We live in cynical times.
So cynical, in fact, that even the more softhearted among you might have a hard time buying into King of Snake’s testament to the love that a giant mutant snake can feel for a lonely little girl named Tingting. Can your indifference perhaps be overcome by the film’s theme song, a sappy ballad that is surely the Taiwanese equivalent of Michael Jackson’s “Ben”? How about the insipid instrumental score, which makes ample use of the “bells” setting on a cheap 1980s keyboard? No? Well, like it or not, we’ll all just have to deal with this giant monster movie that aims to warm the heart as much as chill the spine--making it the one thing on this earth closest to a kaiju version of Old Yeller.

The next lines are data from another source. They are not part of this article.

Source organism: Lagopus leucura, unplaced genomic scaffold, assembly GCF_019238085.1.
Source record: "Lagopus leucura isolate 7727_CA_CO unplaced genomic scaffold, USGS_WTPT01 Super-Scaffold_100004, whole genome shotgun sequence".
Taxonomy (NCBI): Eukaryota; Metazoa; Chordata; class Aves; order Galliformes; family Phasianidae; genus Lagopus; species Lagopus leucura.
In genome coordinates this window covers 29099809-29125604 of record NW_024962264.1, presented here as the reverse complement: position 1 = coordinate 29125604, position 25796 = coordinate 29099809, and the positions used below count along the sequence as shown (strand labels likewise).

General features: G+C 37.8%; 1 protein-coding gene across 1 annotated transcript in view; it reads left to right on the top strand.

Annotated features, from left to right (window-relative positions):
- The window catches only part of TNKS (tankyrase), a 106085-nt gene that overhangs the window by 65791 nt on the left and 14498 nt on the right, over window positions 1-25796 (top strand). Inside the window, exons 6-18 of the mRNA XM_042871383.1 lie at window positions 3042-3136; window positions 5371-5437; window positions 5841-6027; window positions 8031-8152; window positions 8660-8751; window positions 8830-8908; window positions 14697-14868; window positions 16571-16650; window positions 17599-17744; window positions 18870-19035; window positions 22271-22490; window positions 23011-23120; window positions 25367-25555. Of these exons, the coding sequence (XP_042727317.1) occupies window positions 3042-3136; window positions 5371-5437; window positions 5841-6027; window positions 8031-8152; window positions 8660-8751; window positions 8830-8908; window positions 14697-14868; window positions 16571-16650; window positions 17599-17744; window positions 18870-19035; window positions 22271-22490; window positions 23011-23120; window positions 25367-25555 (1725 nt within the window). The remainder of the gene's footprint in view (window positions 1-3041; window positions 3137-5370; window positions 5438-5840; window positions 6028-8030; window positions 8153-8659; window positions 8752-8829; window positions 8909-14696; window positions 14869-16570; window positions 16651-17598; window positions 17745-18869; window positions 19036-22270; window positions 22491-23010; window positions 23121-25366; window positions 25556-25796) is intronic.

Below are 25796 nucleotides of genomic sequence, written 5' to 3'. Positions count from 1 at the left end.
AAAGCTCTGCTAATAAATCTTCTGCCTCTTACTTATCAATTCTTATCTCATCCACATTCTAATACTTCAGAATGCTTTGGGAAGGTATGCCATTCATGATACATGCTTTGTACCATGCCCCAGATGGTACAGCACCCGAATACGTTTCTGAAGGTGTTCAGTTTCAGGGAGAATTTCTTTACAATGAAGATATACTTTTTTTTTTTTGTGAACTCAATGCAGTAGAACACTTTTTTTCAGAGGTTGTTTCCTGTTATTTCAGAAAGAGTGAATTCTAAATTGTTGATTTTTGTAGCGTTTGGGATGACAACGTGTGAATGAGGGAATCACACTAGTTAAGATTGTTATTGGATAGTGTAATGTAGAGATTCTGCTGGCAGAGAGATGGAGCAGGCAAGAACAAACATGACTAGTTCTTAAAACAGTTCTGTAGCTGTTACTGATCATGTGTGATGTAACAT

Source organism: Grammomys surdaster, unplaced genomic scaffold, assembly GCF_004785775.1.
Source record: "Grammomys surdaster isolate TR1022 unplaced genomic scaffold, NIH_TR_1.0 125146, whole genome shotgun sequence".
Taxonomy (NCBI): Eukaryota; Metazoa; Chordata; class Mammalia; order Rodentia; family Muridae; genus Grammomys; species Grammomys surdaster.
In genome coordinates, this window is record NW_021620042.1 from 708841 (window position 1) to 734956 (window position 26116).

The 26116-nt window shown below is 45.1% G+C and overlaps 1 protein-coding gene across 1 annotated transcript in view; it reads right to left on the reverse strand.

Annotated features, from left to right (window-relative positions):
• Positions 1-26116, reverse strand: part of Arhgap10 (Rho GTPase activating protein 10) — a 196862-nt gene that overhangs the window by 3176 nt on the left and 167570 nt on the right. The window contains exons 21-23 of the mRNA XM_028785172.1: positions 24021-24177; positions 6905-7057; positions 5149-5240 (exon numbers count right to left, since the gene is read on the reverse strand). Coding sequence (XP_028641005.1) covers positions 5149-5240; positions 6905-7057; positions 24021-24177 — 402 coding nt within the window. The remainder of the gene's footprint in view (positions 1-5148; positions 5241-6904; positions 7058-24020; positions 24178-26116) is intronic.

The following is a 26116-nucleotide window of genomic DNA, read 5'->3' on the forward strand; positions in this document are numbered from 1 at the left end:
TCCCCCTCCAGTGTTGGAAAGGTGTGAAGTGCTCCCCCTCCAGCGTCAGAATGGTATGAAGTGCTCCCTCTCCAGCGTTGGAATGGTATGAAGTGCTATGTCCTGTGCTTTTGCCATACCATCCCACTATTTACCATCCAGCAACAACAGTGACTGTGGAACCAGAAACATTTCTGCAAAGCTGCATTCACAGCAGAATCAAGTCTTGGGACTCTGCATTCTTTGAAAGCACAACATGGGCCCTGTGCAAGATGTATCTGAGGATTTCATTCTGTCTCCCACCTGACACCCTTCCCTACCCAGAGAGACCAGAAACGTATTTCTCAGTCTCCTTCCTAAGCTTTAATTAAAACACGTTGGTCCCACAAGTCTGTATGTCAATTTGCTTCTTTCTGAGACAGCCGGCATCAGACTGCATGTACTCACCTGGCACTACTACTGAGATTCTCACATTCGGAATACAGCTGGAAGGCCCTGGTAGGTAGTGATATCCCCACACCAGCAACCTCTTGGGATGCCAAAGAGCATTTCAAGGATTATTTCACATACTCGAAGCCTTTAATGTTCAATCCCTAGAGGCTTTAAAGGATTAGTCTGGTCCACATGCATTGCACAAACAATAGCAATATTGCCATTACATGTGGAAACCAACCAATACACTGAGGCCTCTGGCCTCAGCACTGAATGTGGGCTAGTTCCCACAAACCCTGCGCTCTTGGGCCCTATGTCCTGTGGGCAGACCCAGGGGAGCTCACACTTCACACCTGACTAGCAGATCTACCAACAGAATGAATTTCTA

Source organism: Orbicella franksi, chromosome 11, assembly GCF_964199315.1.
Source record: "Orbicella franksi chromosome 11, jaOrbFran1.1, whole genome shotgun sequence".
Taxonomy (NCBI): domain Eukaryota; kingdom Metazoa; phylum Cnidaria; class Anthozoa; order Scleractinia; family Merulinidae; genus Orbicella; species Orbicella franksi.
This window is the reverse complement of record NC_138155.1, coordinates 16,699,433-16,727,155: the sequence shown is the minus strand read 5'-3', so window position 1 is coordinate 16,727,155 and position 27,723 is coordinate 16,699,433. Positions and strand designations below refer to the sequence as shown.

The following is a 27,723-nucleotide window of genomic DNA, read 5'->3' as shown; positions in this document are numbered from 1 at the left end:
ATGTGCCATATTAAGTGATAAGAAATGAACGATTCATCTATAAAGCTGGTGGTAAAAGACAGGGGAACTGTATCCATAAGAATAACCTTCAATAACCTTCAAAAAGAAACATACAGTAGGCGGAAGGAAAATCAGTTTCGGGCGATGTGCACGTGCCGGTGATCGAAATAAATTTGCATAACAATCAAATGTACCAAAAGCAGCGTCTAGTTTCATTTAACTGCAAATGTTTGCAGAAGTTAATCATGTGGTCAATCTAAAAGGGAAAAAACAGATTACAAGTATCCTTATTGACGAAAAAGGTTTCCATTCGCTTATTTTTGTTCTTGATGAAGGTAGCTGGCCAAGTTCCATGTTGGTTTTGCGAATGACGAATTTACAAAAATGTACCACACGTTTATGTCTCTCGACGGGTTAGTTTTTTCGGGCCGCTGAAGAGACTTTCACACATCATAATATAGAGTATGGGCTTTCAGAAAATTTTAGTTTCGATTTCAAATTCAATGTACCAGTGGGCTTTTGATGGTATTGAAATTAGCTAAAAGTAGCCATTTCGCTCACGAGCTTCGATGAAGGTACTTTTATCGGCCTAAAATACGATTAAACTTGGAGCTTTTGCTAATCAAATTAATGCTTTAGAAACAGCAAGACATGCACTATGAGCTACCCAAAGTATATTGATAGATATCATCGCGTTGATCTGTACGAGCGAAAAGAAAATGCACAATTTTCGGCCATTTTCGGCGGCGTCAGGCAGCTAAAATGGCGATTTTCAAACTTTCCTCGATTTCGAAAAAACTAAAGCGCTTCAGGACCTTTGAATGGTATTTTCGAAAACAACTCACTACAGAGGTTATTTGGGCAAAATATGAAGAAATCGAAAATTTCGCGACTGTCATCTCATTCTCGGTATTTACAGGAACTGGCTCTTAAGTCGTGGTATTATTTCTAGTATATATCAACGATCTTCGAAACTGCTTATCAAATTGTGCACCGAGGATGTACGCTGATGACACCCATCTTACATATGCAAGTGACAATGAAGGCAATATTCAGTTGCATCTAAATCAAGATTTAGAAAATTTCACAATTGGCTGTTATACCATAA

War God, the Taiwanese really had a thing for), and, of course, touching moments of bonding between a little girl and her snake. Throughout all of this, Tingting protests to anyone who will listen that Moser is her friend, that he is “nice” and “cute”, but it is not long before the karmic calculus of both monster movies and “boy and his dog” stories combine to put a number on his days. Which brings us to…
The scene of a weeping and disconsolate Tingting saying goodbye to the dying Moser actually left me a little verklempt, but that is only because the filmmakers set it to Ennio Morricone’s “Jill’s Theme” from Once Upon a Time in the West. This same cheat was pulled in Country of Beauties and, while again very effective, it here stinks no less of unearned pathos.
[NOTE: Yes, I know that Godfrey Ho cut-and-pasted KING OF SNAKE into THUNDER OF GIGANTIC SERPENT. I haven’t seen that movie because I know better.]